Robert DOWLING, Miss Robertson of Colac (Dolly) Enlarge 1 /1

On display on Level 1


Essex, England 1827 – London, England 1886

  • Australia 1834-1857, 1884-1886

Miss Robertson of Colac (Dolly) [Dolly Robertson] 1885-86 Place made: The Hill, Colac and Melbourne, Victoria, Australia
Materials & Technique: paintings, oil on canvas

Dimensions: 103.8 h x 127.6 w cm
Acknowledgement: Acquired with the assistance of the Masterpieces for the Nation Fund 2010
Accession No: NGA 2009.562

Dowling painted this portrait of 19-year-old Elise Robertson (1866–1939), known as ‘Dolly’ to her family, in the late summer of 1885 in the garden of her home The Hill, at Colac in the Western District of Victoria.

Dolly was initially portrayed in a white summer dress. Unhappy with the result, Dolly requested Dowling to re-paint her wearing a dark brown dress, which he did in 1886. He also added other elements to the composition: a Japanese cushion and tea service, a book in her left hand and her loving dog at her feet. It was one of his very last paintings.

Robert Dowling: Tasmanian son of Empire
Exhibition extended label text 2010

Text © National Gallery of Australia, Canberra

‘If I am never to marry’, Miss Robertson of Colac is reputed to have stormed, ‘then I will be in mourning for the rest of eternity’[1] Although she was courted by a number of suitors, her strict father considered none good enough for his daughter, so she never married.

Dolly (1866–1939), or Elise Christian Margaret Robertson, was the eldest daughter of William and Martha Robertson of ‘The Hill’, a country property near Colac in Western Victoria. Unhappy with Robert Dowling’s first version of her commissioned portrait, showing her wearing a white dress, Dolly requested him to repaint her wearing a dark brown dress, which he did in 1886. Family tradition has it that Dolly insisted that she be repainted to make her look more grown up. Tradition also suggests that the dress was changed after Dolly’s father rejected one of her most recent and dearly loved suitors. She was nineteen at the time.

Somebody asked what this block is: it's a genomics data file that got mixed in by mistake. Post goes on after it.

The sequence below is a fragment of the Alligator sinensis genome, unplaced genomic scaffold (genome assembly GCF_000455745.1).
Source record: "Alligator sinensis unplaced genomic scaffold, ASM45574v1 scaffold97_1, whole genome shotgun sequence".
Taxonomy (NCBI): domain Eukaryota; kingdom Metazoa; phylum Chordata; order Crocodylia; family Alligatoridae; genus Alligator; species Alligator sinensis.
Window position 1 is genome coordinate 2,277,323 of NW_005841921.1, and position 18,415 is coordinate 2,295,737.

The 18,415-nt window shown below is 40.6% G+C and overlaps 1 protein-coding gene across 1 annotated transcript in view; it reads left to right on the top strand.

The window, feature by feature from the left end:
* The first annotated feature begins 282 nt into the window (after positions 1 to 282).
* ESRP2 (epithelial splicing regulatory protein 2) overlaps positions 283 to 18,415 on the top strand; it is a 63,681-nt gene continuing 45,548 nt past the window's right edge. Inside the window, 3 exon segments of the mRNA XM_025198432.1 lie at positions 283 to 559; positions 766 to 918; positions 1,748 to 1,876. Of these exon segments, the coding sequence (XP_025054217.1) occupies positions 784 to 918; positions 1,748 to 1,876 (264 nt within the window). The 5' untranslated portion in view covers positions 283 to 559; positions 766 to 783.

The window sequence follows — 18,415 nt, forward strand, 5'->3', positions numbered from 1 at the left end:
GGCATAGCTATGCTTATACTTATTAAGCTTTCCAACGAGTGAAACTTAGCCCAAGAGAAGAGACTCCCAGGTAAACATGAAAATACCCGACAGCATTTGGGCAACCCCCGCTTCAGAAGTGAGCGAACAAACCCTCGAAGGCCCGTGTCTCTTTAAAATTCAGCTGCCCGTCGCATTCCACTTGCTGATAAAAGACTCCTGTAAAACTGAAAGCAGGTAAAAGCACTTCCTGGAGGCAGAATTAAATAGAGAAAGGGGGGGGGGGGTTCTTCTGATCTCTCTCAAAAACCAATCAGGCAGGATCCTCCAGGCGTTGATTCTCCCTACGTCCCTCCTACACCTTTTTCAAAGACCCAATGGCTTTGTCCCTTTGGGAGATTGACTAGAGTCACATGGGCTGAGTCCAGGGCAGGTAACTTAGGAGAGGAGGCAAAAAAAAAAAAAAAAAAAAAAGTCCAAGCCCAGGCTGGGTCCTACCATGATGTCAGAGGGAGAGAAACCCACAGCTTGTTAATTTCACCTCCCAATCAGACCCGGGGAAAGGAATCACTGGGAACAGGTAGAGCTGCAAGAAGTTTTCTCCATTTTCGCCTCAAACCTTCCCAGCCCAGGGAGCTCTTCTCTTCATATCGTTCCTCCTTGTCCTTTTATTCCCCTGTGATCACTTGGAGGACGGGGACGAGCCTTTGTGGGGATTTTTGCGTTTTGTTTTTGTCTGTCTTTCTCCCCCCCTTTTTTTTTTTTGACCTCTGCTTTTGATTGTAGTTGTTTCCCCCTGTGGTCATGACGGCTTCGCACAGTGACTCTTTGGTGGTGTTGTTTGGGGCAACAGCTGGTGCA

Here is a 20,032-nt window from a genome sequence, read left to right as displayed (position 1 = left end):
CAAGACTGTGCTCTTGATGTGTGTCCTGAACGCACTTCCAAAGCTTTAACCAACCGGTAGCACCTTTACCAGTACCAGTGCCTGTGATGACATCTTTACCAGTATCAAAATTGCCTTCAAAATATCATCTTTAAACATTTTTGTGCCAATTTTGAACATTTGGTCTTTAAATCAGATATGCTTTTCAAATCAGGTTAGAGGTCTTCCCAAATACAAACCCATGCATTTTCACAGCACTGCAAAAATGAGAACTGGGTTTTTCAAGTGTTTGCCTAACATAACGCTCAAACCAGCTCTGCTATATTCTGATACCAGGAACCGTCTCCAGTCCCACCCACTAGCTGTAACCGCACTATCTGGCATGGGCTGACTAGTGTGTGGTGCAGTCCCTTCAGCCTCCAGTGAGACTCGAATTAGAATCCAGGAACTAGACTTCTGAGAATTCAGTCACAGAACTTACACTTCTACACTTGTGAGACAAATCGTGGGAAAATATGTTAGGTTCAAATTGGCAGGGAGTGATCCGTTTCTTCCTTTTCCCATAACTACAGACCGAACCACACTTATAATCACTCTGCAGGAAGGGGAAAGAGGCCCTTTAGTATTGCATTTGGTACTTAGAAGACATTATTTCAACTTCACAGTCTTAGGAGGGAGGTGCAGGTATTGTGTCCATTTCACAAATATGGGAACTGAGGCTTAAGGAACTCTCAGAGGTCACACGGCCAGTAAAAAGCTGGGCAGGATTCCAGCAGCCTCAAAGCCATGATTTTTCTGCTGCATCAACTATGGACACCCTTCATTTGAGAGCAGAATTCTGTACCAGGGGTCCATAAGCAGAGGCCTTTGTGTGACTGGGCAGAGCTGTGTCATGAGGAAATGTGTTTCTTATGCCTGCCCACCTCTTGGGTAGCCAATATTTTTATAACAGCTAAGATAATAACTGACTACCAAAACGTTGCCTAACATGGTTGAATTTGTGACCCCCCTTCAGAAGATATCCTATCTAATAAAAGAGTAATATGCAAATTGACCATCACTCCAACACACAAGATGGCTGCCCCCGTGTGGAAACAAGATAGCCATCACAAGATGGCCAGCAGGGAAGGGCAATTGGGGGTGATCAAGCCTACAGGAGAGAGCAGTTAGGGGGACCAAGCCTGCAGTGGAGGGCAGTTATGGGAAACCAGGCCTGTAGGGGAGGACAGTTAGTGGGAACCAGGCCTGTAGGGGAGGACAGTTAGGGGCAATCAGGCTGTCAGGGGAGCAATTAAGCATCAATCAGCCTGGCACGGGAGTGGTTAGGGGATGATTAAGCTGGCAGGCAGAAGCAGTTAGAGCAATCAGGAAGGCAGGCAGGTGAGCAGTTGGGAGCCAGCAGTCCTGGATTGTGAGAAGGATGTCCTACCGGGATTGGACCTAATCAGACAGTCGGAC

One of Dowling’s very last paintings, Miss Robertson of Colac (Dolly) is an impressive work which conveys Dolly’s latent sensuousness—with the toe peeping out beneath the dress, the steam rising from the teapot, and the flowers in full bloom behind her. Dowling painted this portrait in a naturalist manner, yet it is a carefully constructed work. When repainting the portrait Dowling added other elements: he depicted Dolly with a cushion behind her and a favourite Japanese tea service on a tea table with vanilla slices. Her faithful brown-and-white spotted spaniel at her side provides companionship.

The artist of this portrait, Robert Dowling, holds a special place in the history of Australian art. He was Australia’s first locally trained colonial artist. He was the most successful portrait painter in Australia in the 1880s. And he was the first Australian to achieve success at the Royal Academy in London. To get such a highly successful artist—with a large demand for his portraits—to repaint her portrait, must have taken some persuasion. Many other portrait painters would have refused. It is evidence that Dowling was a kindly man, and as James Smith, the critic for the Argus remarked on 14 July 1886, ‘genial and sympathetic’. But it also suggests that Dolly had considerable charm, and may even have won the heart of the elderly painter.

Anne Gray

[1] Family hearsay.

Text © National Gallery of Australia, Canberra 2010
From: Anne Gray Australian portraits 1880–1960 National Gallery of Australia, Canberra, 2010